Functional imaging studies have detected activation ipsilateral to the pain in the region of the posterior hypothalamus (fig 2), which may have a pivotal role in integrating the pain, cranial autonomic features, and unique timing of cluster headache.11

Who gets it?

Pooled data from epidemiological studies give cluster headache a lifetime prevalence of 0.12%, with data from a door to door study in Norway showing a one year prevalence of 0.3%.12 The condition has a heritable tendency in some families, and first degree relatives of affected people have an estimated 14-48-fold increased risk of developing it.13

The male to female ratio varies between 2.5:1 and 3.5:1.4 14 Patients typically start to develop the attacks in their third to fifth decade, although patients as young as 4 years and as old as 96 years can be affected. There seems to be an association with smoking, with around 65% of patients being active smokers or reporting a history of smoking.14 However, a causative link to smoking seems unlikely, because smoking cessation does not seem to alter the clinical course of the disorder and cannot easily account for the disorder in children.

The natural course of cluster headache can be difficult to predict, with some people showing a bidirectional transition between the episodic and chronic form of the condition. Less frequent bouts of attacks and more prolonged, and sometimes permanent, periods of remission can occur with advancing age.

How is cluster headache diagnosed?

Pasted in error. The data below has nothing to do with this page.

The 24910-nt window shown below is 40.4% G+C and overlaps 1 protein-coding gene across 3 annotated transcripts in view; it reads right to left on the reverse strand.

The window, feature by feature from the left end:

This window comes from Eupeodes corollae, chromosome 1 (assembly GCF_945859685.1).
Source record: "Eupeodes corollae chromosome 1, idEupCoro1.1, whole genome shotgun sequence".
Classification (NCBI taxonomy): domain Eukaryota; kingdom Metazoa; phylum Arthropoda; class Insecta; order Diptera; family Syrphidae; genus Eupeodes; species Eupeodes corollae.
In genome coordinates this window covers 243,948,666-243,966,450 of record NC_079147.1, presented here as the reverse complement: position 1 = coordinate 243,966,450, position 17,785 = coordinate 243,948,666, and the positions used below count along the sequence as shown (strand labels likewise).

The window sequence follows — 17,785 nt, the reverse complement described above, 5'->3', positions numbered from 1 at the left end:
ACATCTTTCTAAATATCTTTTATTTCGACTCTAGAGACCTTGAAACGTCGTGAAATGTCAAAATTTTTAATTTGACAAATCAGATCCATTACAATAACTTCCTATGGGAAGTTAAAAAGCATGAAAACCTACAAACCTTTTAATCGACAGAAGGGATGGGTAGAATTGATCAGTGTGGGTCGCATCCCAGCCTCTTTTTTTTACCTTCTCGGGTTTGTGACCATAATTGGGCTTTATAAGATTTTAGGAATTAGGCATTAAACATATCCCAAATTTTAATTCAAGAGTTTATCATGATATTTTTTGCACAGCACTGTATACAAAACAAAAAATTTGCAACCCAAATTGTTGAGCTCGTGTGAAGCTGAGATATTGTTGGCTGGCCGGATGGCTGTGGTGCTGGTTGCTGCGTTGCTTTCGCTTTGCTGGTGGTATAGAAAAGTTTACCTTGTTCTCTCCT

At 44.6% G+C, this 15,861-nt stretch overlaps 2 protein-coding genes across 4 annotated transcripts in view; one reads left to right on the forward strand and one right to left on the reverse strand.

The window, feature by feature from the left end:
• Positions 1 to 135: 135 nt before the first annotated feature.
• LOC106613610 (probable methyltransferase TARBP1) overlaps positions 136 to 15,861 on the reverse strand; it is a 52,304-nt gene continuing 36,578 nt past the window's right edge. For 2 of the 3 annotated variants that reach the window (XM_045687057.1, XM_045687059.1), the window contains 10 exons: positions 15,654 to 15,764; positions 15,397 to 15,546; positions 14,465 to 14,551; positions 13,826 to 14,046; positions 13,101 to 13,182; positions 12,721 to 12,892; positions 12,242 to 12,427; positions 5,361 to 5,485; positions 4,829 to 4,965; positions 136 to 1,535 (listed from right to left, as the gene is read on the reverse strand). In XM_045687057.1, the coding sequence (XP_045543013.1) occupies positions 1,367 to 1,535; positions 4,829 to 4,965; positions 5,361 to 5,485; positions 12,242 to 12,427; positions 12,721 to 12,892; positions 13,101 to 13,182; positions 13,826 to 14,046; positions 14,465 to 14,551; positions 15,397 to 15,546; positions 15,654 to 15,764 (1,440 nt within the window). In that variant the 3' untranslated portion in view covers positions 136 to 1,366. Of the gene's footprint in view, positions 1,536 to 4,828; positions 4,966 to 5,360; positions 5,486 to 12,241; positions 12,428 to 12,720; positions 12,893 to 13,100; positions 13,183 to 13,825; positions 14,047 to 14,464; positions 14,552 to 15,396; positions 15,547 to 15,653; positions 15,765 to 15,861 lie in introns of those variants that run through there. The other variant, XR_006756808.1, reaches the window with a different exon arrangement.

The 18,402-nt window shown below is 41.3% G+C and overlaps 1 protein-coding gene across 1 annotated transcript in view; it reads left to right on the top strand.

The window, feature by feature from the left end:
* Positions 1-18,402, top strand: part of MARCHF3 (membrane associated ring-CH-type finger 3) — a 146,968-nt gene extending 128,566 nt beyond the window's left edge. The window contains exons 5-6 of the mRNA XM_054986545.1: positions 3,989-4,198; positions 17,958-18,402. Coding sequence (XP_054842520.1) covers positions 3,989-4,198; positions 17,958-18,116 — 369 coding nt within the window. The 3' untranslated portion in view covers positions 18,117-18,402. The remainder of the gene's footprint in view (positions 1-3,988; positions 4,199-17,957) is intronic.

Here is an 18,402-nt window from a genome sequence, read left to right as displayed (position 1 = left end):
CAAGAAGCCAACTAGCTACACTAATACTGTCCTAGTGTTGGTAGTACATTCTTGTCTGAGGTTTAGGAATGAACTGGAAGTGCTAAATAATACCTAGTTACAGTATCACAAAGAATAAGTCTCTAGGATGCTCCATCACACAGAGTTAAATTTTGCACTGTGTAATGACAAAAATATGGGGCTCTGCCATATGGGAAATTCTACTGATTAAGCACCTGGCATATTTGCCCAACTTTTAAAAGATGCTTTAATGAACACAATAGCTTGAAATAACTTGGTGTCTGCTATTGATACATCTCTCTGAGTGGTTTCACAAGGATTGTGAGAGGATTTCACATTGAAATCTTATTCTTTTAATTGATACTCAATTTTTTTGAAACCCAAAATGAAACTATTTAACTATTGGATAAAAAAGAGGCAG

The diagnosis of cluster headache is made by a careful history that elicits the clinical features of short lasting unilateral pain with cranial autonomic disturbances (box 2), and the cyclical nature of the bouts in which the attacks occur. Descriptions of the disorder are supported by three large prospective case series that use similar methods.4 5 14

Where is the pain and what is it like?

The pain of cluster headache is unilateral in at least 97% of people with episodic disease and mainly focused behind the eye (88-92%), over the temple (69-70%), or over the maxilla (50-53%), although it may extend to other areas of the head and neck.4 5 14 Between 14% and 18% of patients report that the pain shifts sides between bouts of attacks and less commonly during a bout, but never during the attack itself.4 14 Patients often describe the pain as a sharp, piercing, burning, or pulsating sensation like “having a red hot poker forced through my eye,” and they report that the intensity is so extreme it is unlike anything they have ever experienced (“11 out of 10”).

How long does an attack last?

The diagnostic criteria (box 2) state that attacks should last between 15 and 180 minutes, although on rare occasions they can last longer. In the British series, a mean untreated minimum duration of 72 minutes and maximum duration of 159 minutes was reported.4

The onset of pain is rapid, and the sensation increases from serious discomfort to excruciating pain over the course of a few minutes. The pain usually stays at maximal intensity for the duration of the attack, although it may wax and wane slightly, or be punctuated by super-intense stabs of pain. The attack will often end as abruptly as it started.

How often do individual attacks occur?

The frequency of attacks is also a feature of the diagnostic criteria (box 2), and it varies from one attack every 48 hours to eight separate attacks in 24 hours, although less frequent attacks may occur at the beginning and end of bouts.

The British study found the mean maximum number of attacks each day to be 4.6, with 37% of patients reporting a predictable time of onset during the day and 72% reporting attacks occurring at predictable times during the night, waking them from sleep.4

Which other symptoms occur with the attack?